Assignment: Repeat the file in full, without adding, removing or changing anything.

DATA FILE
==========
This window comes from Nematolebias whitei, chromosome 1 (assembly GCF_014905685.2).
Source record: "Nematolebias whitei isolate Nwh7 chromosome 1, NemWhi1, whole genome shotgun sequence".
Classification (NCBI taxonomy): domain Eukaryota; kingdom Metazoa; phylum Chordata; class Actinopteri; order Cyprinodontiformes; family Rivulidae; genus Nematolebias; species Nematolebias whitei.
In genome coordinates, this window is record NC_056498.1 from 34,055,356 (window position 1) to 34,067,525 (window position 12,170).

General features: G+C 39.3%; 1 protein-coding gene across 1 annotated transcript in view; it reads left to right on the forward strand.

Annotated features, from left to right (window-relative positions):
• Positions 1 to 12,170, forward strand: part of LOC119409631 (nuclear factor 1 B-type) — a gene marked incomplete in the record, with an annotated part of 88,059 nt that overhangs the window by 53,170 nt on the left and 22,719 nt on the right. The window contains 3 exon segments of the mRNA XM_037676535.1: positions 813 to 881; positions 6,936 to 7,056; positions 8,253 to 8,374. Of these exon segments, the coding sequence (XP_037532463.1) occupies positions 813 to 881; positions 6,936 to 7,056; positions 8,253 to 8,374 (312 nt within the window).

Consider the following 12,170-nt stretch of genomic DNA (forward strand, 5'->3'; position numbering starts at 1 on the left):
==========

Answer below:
This window comes from Nematolebias whitei, chromosome 1 (assembly GCF_014905685.2).
Source record: "Nematolebias whitei isolate Nwh7 chromosome 1, NemWhi1, whole genome shotgun sequence".
Classification (NCBI taxonomy): domain Eukaryota; kingdom Metazoa; phylum Chordata; class Actinopteri; order Cyprinodontiformes; family Rivulidae; genus Nematolebias; species Nematolebias whitei.
In genome coordinates, this window is record NC_056498.1 from 34,055,356 (window position 1) to 34,067,525 (window position 12,170).

General features: G+C 39.3%; 1 protein-coding gene across 1 annotated transcript in view; it reads left to right on the forward strand.

Annotated features, from left to right (window-relative positions):
• Positions 1 to 12,170, forward strand: part of LOC119409631 (nuclear factor 1 B-type) — a gene marked incomplete in the record, with an annotated part of 88,059 nt that overhangs the window by 53,170 nt on the left and 22,719 nt on the right. The window contains 3 exon segments of the mRNA XM_037676535.1: positions 813 to 881; positions 6,936 to 7,056; positions 8,253 to 8,374. Of these exon segments, the coding sequence (XP_037532463.1) occupies positions 813 to 881; positions 6,936 to 7,056; positions 8,253 to 8,374 (312 nt within the window).

Consider the following 12,170-nt stretch of genomic DNA (forward strand, 5'->3'; position numbering starts at 1 on the left):